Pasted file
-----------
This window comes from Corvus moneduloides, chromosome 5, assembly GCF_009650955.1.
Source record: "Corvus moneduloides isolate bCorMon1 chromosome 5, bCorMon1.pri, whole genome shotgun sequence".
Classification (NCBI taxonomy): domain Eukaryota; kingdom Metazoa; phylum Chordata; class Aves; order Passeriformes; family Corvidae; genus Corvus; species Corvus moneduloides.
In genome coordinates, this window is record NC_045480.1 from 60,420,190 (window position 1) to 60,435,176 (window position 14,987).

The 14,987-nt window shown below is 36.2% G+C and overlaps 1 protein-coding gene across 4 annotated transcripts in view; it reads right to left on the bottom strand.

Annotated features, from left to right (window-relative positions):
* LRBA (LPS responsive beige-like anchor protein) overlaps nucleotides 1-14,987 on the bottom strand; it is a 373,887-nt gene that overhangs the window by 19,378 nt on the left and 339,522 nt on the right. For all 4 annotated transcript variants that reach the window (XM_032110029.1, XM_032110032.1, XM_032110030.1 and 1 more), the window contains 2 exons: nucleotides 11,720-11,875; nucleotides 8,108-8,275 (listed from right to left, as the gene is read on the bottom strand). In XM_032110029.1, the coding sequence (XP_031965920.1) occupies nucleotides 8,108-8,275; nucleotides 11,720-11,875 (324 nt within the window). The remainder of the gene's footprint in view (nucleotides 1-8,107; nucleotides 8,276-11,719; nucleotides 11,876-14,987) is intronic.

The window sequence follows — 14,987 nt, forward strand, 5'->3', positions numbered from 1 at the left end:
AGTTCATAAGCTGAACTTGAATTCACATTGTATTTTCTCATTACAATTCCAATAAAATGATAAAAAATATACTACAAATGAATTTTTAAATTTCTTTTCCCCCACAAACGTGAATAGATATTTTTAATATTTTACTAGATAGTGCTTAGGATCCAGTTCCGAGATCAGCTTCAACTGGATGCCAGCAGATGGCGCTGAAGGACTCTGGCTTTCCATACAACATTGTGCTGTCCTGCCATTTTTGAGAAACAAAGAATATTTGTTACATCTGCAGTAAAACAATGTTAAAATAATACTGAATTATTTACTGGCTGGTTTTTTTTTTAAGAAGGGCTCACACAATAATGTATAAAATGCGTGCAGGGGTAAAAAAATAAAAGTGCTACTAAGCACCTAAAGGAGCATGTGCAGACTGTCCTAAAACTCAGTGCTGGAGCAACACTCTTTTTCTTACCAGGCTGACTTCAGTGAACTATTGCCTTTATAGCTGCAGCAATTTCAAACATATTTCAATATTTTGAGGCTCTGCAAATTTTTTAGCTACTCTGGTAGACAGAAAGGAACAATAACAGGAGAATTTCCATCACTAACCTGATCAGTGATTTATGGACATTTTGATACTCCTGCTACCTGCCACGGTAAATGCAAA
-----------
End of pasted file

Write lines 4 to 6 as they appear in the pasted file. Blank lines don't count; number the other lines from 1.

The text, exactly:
In genome coordinates, this window is record NC_045480.1 from 60,420,190 (window position 1) to 60,435,176 (window position 14,987).

The 14,987-nt window shown below is 36.2% G+C and overlaps 1 protein-coding gene across 4 annotated transcripts in view; it reads right to left on the bottom strand.

Annotated features, from left to right (window-relative positions):